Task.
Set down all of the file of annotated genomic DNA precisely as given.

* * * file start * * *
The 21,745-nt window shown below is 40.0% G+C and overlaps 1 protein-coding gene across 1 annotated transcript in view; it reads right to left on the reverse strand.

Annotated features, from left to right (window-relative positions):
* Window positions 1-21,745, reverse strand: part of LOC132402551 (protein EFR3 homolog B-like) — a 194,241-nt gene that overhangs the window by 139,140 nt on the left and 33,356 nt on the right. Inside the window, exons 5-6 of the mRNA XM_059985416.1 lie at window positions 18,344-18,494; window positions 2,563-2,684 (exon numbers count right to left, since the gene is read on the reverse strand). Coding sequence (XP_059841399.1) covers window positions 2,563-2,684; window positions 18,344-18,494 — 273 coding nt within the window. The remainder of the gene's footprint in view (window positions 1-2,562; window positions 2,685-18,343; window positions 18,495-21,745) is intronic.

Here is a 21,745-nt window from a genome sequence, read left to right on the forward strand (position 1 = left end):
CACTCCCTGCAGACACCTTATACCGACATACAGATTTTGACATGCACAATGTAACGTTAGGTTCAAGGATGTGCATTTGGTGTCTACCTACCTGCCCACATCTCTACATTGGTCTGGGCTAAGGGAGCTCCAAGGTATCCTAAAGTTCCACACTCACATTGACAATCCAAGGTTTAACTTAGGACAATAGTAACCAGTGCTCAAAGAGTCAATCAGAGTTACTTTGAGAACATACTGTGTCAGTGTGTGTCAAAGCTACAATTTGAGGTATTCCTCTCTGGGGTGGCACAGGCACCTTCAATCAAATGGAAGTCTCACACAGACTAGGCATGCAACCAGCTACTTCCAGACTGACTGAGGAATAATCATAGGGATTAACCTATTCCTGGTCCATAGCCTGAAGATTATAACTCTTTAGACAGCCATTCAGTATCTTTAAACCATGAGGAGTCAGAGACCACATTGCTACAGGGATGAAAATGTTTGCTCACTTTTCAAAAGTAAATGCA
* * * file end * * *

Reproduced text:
The 21,745-nt window shown below is 40.0% G+C and overlaps 1 protein-coding gene across 1 annotated transcript in view; it reads right to left on the reverse strand.

Annotated features, from left to right (window-relative positions):
* Window positions 1-21,745, reverse strand: part of LOC132402551 (protein EFR3 homolog B-like) — a 194,241-nt gene that overhangs the window by 139,140 nt on the left and 33,356 nt on the right. Inside the window, exons 5-6 of the mRNA XM_059985416.1 lie at window positions 18,344-18,494; window positions 2,563-2,684 (exon numbers count right to left, since the gene is read on the reverse strand). Coding sequence (XP_059841399.1) covers window positions 2,563-2,684; window positions 18,344-18,494 — 273 coding nt within the window. The remainder of the gene's footprint in view (window positions 1-2,562; window positions 2,685-18,343; window positions 18,495-21,745) is intronic.

Here is a 21,745-nt window from a genome sequence, read left to right on the forward strand (position 1 = left end):
CACTCCCTGCAGACACCTTATACCGACATACAGATTTTGACATGCACAATGTAACGTTAGGTTCAAGGATGTGCATTTGGTGTCTACCTACCTGCCCACATCTCTACATTGGTCTGGGCTAAGGGAGCTCCAAGGTATCCTAAAGTTCCACACTCACATTGACAATCCAAGGTTTAACTTAGGACAATAGTAACCAGTGCTCAAAGAGTCAATCAGAGTTACTTTGAGAACATACTGTGTCAGTGTGTGTCAAAGCTACAATTTGAGGTATTCCTCTCTGGGGTGGCACAGGCACCTTCAATCAAATGGAAGTCTCACACAGACTAGGCATGCAACCAGCTACTTCCAGACTGACTGAGGAATAATCATAGGGATTAACCTATTCCTGGTCCATAGCCTGAAGATTATAACTCTTTAGACAGCCATTCAGTATCTTTAAACCATGAGGAGTCAGAGACCACATTGCTACAGGGATGAAAATGTTTGCTCACTTTTCAAAAGTAAATGCA